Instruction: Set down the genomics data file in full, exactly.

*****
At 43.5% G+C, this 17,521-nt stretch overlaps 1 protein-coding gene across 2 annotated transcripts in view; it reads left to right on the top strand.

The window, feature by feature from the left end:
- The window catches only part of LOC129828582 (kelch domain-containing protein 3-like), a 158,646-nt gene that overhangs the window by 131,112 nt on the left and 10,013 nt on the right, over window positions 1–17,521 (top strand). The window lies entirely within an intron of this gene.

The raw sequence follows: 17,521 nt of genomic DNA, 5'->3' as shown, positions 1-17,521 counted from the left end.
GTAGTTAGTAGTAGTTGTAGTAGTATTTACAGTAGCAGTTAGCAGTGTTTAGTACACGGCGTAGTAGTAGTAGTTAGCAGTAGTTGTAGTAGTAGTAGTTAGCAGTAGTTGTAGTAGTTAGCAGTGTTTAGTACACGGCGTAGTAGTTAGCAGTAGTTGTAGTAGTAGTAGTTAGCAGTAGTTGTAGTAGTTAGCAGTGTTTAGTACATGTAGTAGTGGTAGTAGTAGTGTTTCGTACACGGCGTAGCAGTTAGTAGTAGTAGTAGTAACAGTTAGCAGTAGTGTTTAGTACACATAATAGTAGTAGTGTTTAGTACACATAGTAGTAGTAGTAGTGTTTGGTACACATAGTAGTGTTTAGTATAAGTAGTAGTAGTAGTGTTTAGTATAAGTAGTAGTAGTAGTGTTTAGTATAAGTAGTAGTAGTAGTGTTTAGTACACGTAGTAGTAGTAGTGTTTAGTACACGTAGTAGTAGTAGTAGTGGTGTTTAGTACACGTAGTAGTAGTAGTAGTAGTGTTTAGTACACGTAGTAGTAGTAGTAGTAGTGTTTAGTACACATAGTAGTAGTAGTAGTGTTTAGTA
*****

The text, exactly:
At 43.5% G+C, this 17,521-nt stretch overlaps 1 protein-coding gene across 2 annotated transcripts in view; it reads left to right on the top strand.

The window, feature by feature from the left end:
- The window catches only part of LOC129828582 (kelch domain-containing protein 3-like), a 158,646-nt gene that overhangs the window by 131,112 nt on the left and 10,013 nt on the right, over window positions 1–17,521 (top strand). The window lies entirely within an intron of this gene.

The raw sequence follows: 17,521 nt of genomic DNA, 5'->3' as shown, positions 1-17,521 counted from the left end.
GTAGTTAGTAGTAGTTGTAGTAGTATTTACAGTAGCAGTTAGCAGTGTTTAGTACACGGCGTAGTAGTAGTAGTTAGCAGTAGTTGTAGTAGTAGTAGTTAGCAGTAGTTGTAGTAGTTAGCAGTGTTTAGTACACGGCGTAGTAGTTAGCAGTAGTTGTAGTAGTAGTAGTTAGCAGTAGTTGTAGTAGTTAGCAGTGTTTAGTACATGTAGTAGTGGTAGTAGTAGTGTTTCGTACACGGCGTAGCAGTTAGTAGTAGTAGTAGTAACAGTTAGCAGTAGTGTTTAGTACACATAATAGTAGTAGTGTTTAGTACACATAGTAGTAGTAGTAGTGTTTGGTACACATAGTAGTGTTTAGTATAAGTAGTAGTAGTAGTGTTTAGTATAAGTAGTAGTAGTAGTGTTTAGTATAAGTAGTAGTAGTAGTGTTTAGTACACGTAGTAGTAGTAGTGTTTAGTACACGTAGTAGTAGTAGTAGTGGTGTTTAGTACACGTAGTAGTAGTAGTAGTAGTGTTTAGTACACGTAGTAGTAGTAGTAGTAGTGTTTAGTACACATAGTAGTAGTAGTAGTGTTTAGTA